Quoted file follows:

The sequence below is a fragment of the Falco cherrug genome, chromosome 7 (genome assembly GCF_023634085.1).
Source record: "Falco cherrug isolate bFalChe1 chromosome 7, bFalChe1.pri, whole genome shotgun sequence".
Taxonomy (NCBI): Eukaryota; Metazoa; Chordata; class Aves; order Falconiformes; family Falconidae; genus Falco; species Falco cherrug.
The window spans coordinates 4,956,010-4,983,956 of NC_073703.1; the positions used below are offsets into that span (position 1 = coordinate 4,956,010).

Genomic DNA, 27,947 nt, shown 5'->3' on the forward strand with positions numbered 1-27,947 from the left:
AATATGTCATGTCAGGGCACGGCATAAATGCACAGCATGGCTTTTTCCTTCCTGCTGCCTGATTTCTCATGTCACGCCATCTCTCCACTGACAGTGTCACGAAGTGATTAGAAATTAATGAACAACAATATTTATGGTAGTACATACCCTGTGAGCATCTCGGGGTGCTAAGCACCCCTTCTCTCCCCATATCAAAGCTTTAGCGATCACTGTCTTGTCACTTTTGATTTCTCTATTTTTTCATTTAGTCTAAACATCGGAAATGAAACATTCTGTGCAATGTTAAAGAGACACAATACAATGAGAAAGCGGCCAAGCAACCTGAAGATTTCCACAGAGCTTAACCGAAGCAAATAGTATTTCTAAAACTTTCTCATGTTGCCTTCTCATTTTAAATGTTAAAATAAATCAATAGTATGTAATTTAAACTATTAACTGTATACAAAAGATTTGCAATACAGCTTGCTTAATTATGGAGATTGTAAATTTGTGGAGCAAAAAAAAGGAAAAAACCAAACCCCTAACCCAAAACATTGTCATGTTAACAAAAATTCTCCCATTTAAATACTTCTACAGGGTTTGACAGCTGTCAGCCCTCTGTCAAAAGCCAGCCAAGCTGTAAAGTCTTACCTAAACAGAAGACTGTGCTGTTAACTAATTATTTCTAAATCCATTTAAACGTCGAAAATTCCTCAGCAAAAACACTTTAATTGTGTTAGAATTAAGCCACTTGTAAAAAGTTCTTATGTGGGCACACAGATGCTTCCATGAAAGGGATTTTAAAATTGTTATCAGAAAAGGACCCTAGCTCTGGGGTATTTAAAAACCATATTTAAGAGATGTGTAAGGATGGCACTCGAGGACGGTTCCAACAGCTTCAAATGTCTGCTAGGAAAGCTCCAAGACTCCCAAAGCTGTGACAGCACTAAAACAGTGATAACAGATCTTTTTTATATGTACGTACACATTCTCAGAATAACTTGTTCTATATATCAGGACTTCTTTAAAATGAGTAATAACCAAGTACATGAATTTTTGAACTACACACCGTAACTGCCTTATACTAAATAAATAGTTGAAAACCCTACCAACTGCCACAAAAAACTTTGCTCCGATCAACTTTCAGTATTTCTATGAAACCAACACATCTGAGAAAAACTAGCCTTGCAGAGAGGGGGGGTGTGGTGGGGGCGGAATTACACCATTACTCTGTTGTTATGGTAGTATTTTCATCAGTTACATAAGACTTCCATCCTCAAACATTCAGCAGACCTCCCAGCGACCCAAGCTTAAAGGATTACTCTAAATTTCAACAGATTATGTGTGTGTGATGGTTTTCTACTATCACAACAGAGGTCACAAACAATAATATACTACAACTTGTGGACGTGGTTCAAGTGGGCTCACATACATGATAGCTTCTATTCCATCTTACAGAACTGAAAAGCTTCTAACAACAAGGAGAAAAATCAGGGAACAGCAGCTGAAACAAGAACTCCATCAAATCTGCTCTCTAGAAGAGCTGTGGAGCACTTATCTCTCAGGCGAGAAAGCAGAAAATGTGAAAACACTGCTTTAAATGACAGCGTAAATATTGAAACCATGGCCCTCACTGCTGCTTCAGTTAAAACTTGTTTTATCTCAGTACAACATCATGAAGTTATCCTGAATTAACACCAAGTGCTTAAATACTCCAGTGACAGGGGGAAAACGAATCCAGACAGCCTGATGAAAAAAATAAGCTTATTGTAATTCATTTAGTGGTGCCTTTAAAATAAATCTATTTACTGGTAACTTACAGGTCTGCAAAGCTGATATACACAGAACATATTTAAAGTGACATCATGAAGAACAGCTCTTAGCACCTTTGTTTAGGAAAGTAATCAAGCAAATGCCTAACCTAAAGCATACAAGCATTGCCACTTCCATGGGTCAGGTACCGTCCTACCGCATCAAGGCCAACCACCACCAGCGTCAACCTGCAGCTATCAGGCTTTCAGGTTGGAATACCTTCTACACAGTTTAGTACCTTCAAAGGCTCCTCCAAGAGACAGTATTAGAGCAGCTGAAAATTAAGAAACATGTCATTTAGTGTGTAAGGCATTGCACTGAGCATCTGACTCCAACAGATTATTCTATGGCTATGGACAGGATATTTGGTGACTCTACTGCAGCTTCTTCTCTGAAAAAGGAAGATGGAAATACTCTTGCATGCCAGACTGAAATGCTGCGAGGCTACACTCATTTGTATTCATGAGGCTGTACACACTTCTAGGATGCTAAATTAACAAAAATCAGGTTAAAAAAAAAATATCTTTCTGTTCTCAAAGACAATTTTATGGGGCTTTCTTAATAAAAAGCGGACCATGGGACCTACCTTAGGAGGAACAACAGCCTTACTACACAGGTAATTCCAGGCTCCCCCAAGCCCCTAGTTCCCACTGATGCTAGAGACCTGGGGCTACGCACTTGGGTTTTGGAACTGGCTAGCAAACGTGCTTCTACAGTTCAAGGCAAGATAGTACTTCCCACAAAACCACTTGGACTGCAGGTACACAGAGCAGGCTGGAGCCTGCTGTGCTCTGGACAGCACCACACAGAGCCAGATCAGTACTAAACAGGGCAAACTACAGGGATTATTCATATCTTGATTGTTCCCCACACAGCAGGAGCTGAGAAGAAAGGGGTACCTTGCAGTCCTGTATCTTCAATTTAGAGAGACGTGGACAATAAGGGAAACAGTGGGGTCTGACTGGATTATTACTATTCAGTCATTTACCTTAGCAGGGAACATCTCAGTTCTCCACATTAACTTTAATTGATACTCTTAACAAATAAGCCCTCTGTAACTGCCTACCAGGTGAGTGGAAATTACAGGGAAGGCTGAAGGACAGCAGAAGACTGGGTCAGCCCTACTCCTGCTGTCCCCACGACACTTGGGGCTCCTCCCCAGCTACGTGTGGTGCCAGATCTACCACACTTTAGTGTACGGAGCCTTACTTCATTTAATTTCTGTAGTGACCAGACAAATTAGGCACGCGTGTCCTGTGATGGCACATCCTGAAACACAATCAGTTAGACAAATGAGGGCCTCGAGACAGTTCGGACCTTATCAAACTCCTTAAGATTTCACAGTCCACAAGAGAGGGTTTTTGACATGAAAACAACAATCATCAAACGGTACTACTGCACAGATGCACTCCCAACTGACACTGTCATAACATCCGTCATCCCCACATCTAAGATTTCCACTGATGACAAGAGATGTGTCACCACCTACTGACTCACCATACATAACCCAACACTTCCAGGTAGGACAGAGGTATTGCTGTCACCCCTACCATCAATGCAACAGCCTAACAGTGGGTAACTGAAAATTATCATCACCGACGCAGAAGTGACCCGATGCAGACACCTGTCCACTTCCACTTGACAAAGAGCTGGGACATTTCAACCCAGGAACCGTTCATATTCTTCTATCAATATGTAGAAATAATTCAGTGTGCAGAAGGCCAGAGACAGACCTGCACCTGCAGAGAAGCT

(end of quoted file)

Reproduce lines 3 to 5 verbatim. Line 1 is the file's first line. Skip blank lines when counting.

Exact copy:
Taxonomy (NCBI): Eukaryota; Metazoa; Chordata; class Aves; order Falconiformes; family Falconidae; genus Falco; species Falco cherrug.
The window spans coordinates 4,956,010-4,983,956 of NC_073703.1; the positions used below are offsets into that span (position 1 = coordinate 4,956,010).

Genomic DNA, 27,947 nt, shown 5'->3' on the forward strand with positions numbered 1-27,947 from the left: